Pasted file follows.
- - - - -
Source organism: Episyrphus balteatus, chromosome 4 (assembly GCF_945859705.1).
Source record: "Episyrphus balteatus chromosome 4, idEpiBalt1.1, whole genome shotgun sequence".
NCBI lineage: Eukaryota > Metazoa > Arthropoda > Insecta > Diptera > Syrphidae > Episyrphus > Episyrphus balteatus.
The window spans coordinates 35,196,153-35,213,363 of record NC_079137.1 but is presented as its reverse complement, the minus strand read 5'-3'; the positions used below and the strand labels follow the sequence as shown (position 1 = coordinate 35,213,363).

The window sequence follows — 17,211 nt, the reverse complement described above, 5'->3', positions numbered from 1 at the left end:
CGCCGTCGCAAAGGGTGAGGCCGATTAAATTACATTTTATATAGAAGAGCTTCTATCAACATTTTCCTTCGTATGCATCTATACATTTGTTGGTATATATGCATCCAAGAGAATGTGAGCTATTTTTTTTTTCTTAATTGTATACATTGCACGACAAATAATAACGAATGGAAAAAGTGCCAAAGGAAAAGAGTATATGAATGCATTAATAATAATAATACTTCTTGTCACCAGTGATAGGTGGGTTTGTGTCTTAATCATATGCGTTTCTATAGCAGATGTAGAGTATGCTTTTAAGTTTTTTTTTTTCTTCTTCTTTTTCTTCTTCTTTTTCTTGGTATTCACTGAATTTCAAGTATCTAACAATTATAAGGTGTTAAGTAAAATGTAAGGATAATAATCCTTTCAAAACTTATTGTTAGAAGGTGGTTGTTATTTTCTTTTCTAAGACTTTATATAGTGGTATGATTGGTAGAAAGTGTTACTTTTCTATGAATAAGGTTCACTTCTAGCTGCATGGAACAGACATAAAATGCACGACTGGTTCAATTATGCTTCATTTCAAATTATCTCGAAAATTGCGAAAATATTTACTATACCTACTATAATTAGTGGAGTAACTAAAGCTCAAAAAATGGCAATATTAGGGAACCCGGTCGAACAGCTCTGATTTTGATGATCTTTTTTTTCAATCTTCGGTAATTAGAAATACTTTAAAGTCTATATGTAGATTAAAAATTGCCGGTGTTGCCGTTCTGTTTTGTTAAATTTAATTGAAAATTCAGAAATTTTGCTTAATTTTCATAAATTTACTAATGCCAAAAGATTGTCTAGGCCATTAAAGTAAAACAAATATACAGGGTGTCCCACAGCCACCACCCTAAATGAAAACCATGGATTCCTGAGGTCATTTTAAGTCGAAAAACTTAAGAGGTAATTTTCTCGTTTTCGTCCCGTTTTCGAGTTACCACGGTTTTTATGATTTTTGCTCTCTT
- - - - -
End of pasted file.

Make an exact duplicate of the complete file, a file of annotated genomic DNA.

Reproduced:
Source organism: Episyrphus balteatus, chromosome 4 (assembly GCF_945859705.1).
Source record: "Episyrphus balteatus chromosome 4, idEpiBalt1.1, whole genome shotgun sequence".
NCBI lineage: Eukaryota > Metazoa > Arthropoda > Insecta > Diptera > Syrphidae > Episyrphus > Episyrphus balteatus.
The window spans coordinates 35,196,153-35,213,363 of record NC_079137.1 but is presented as its reverse complement, the minus strand read 5'-3'; the positions used below and the strand labels follow the sequence as shown (position 1 = coordinate 35,213,363).

The window sequence follows — 17,211 nt, the reverse complement described above, 5'->3', positions numbered from 1 at the left end:
CGCCGTCGCAAAGGGTGAGGCCGATTAAATTACATTTTATATAGAAGAGCTTCTATCAACATTTTCCTTCGTATGCATCTATACATTTGTTGGTATATATGCATCCAAGAGAATGTGAGCTATTTTTTTTTTCTTAATTGTATACATTGCACGACAAATAATAACGAATGGAAAAAGTGCCAAAGGAAAAGAGTATATGAATGCATTAATAATAATAATACTTCTTGTCACCAGTGATAGGTGGGTTTGTGTCTTAATCATATGCGTTTCTATAGCAGATGTAGAGTATGCTTTTAAGTTTTTTTTTTTCTTCTTCTTTTTCTTCTTCTTTTTCTTGGTATTCACTGAATTTCAAGTATCTAACAATTATAAGGTGTTAAGTAAAATGTAAGGATAATAATCCTTTCAAAACTTATTGTTAGAAGGTGGTTGTTATTTTCTTTTCTAAGACTTTATATAGTGGTATGATTGGTAGAAAGTGTTACTTTTCTATGAATAAGGTTCACTTCTAGCTGCATGGAACAGACATAAAATGCACGACTGGTTCAATTATGCTTCATTTCAAATTATCTCGAAAATTGCGAAAATATTTACTATACCTACTATAATTAGTGGAGTAACTAAAGCTCAAAAAATGGCAATATTAGGGAACCCGGTCGAACAGCTCTGATTTTGATGATCTTTTTTTTCAATCTTCGGTAATTAGAAATACTTTAAAGTCTATATGTAGATTAAAAATTGCCGGTGTTGCCGTTCTGTTTTGTTAAATTTAATTGAAAATTCAGAAATTTTGCTTAATTTTCATAAATTTACTAATGCCAAAAGATTGTCTAGGCCATTAAAGTAAAACAAATATACAGGGTGTCCCACAGCCACCACCCTAAATGAAAACCATGGATTCCTGAGGTCATTTTAAGTCGAAAAACTTAAGAGGTAATTTTCTCGTTTTCGTCCCGTTTTCGAGTTACCACGGTTTTTATGATTTTTGCTCTCTT